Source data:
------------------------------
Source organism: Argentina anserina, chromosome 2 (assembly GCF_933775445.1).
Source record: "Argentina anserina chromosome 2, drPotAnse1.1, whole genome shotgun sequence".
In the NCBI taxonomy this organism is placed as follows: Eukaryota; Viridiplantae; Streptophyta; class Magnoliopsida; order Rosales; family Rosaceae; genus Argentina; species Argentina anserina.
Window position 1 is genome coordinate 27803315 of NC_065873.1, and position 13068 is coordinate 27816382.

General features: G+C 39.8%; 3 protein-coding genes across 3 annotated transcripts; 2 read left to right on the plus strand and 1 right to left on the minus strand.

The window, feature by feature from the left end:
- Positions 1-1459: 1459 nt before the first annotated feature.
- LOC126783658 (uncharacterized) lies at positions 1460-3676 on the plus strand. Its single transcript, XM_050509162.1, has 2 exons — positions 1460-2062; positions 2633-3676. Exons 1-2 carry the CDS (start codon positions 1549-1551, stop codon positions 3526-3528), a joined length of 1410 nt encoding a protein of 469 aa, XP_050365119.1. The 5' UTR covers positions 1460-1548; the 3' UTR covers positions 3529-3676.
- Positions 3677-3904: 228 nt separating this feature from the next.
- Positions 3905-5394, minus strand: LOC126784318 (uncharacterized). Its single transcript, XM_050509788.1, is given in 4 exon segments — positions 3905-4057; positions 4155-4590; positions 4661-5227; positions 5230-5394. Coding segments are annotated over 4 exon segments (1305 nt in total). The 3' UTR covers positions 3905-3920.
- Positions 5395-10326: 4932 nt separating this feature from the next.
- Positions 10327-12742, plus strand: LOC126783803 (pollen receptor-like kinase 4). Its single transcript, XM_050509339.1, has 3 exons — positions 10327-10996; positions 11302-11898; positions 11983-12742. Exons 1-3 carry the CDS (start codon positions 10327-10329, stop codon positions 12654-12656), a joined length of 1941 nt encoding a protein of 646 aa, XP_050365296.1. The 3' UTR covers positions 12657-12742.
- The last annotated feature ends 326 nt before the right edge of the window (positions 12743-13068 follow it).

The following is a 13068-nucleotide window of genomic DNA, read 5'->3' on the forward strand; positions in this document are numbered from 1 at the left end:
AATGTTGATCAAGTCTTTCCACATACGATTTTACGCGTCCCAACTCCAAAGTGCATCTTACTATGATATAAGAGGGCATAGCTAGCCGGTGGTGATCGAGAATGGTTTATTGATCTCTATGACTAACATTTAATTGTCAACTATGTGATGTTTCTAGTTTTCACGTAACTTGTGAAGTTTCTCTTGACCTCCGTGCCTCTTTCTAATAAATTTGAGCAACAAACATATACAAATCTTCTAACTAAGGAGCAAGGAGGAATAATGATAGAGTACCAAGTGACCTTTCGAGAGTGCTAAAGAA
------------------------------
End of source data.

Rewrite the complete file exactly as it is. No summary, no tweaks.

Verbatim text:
Source organism: Argentina anserina, chromosome 2 (assembly GCF_933775445.1).
Source record: "Argentina anserina chromosome 2, drPotAnse1.1, whole genome shotgun sequence".
In the NCBI taxonomy this organism is placed as follows: Eukaryota; Viridiplantae; Streptophyta; class Magnoliopsida; order Rosales; family Rosaceae; genus Argentina; species Argentina anserina.
Window position 1 is genome coordinate 27803315 of NC_065873.1, and position 13068 is coordinate 27816382.

General features: G+C 39.8%; 3 protein-coding genes across 3 annotated transcripts; 2 read left to right on the plus strand and 1 right to left on the minus strand.

The window, feature by feature from the left end:
- Positions 1-1459: 1459 nt before the first annotated feature.
- LOC126783658 (uncharacterized) lies at positions 1460-3676 on the plus strand. Its single transcript, XM_050509162.1, has 2 exons — positions 1460-2062; positions 2633-3676. Exons 1-2 carry the CDS (start codon positions 1549-1551, stop codon positions 3526-3528), a joined length of 1410 nt encoding a protein of 469 aa, XP_050365119.1. The 5' UTR covers positions 1460-1548; the 3' UTR covers positions 3529-3676.
- Positions 3677-3904: 228 nt separating this feature from the next.
- Positions 3905-5394, minus strand: LOC126784318 (uncharacterized). Its single transcript, XM_050509788.1, is given in 4 exon segments — positions 3905-4057; positions 4155-4590; positions 4661-5227; positions 5230-5394. Coding segments are annotated over 4 exon segments (1305 nt in total). The 3' UTR covers positions 3905-3920.
- Positions 5395-10326: 4932 nt separating this feature from the next.
- Positions 10327-12742, plus strand: LOC126783803 (pollen receptor-like kinase 4). Its single transcript, XM_050509339.1, has 3 exons — positions 10327-10996; positions 11302-11898; positions 11983-12742. Exons 1-3 carry the CDS (start codon positions 10327-10329, stop codon positions 12654-12656), a joined length of 1941 nt encoding a protein of 646 aa, XP_050365296.1. The 3' UTR covers positions 12657-12742.
- The last annotated feature ends 326 nt before the right edge of the window (positions 12743-13068 follow it).

The following is a 13068-nucleotide window of genomic DNA, read 5'->3' on the forward strand; positions in this document are numbered from 1 at the left end:
AATGTTGATCAAGTCTTTCCACATACGATTTTACGCGTCCCAACTCCAAAGTGCATCTTACTATGATATAAGAGGGCATAGCTAGCCGGTGGTGATCGAGAATGGTTTATTGATCTCTATGACTAACATTTAATTGTCAACTATGTGATGTTTCTAGTTTTCACGTAACTTGTGAAGTTTCTCTTGACCTCCGTGCCTCTTTCTAATAAATTTGAGCAACAAACATATACAAATCTTCTAACTAAGGAGCAAGGAGGAATAATGATAGAGTACCAAGTGACCTTTCGAGAGTGCTAAAGAA